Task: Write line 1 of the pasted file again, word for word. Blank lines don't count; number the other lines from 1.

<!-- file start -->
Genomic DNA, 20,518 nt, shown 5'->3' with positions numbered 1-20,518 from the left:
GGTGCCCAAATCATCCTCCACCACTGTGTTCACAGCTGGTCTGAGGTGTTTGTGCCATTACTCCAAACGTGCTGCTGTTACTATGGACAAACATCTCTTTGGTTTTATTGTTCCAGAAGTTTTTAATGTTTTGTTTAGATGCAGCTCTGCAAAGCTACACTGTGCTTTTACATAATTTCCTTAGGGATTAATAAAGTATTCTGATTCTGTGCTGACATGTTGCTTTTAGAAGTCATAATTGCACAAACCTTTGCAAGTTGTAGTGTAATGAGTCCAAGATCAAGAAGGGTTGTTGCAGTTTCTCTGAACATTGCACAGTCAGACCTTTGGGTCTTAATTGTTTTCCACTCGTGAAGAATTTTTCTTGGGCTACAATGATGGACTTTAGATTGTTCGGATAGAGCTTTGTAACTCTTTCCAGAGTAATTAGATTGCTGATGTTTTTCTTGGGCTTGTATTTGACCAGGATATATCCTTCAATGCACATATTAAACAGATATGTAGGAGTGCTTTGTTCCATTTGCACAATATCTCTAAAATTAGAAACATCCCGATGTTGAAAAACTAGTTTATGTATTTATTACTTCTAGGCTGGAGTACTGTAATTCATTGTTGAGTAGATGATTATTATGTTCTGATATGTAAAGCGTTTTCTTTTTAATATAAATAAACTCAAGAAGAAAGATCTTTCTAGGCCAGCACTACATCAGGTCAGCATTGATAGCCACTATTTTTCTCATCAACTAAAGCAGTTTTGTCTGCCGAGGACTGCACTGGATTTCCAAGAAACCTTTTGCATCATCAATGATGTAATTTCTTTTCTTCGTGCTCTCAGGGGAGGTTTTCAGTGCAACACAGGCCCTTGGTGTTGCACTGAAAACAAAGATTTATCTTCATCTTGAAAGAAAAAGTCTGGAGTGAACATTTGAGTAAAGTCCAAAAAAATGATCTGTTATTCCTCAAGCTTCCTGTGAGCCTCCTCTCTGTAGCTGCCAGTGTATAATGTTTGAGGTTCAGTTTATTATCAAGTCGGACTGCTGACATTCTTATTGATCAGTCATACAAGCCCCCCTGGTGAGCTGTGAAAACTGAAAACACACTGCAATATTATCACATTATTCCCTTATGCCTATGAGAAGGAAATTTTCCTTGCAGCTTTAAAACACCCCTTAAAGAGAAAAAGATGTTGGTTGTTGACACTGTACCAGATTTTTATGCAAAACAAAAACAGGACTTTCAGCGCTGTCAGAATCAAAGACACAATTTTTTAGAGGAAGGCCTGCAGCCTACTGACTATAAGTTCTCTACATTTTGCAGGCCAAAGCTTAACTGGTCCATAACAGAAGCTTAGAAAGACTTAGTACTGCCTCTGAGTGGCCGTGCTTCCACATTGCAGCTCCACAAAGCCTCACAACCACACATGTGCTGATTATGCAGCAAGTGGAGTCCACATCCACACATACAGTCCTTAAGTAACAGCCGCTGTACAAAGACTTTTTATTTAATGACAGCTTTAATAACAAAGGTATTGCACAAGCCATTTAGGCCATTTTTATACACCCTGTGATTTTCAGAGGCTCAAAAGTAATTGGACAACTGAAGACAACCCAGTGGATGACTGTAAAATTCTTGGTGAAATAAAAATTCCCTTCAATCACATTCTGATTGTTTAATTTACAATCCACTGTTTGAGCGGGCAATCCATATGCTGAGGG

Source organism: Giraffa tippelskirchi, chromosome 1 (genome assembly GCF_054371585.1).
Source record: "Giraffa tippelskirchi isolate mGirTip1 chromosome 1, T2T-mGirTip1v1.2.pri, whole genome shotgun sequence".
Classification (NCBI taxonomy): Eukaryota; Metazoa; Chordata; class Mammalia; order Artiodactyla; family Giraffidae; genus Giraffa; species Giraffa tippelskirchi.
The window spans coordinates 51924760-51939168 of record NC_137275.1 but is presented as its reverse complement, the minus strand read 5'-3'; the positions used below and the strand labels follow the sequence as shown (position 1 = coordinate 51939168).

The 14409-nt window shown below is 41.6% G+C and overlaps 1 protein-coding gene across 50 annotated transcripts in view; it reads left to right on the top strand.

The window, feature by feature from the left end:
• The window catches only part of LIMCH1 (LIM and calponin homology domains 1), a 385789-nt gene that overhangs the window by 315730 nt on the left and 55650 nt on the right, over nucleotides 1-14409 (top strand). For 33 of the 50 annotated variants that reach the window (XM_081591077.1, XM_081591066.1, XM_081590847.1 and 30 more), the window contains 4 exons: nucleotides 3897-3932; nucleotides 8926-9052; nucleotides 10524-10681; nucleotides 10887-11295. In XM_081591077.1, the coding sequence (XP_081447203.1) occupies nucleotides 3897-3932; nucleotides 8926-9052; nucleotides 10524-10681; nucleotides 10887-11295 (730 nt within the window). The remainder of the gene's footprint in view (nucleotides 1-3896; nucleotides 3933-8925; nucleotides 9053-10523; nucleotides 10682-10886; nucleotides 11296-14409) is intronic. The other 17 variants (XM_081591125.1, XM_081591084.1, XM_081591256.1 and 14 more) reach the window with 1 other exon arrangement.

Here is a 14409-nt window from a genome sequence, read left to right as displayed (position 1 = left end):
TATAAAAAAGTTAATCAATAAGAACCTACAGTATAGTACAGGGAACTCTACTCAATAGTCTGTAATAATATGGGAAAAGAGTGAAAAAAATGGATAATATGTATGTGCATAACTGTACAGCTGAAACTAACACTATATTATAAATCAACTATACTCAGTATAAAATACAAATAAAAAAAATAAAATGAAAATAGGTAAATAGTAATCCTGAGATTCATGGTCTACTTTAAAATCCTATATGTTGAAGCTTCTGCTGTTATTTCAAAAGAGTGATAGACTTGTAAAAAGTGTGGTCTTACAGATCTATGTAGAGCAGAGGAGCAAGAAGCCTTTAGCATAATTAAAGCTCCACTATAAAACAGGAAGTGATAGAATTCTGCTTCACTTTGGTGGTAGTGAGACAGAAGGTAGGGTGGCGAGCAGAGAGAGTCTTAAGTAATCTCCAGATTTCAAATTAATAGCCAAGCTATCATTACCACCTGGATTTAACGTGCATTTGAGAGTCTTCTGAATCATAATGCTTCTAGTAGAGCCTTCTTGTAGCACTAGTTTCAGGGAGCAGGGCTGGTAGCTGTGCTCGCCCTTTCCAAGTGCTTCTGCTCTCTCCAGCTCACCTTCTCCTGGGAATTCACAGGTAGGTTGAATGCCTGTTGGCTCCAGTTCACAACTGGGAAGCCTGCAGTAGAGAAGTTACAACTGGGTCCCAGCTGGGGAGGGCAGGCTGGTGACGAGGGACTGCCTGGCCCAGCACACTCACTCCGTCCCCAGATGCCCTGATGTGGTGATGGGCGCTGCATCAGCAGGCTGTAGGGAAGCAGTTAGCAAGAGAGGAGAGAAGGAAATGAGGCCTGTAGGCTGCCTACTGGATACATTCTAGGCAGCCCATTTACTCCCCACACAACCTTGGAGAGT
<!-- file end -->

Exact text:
Genomic DNA, 20,518 nt, shown 5'->3' with positions numbered 1-20,518 from the left: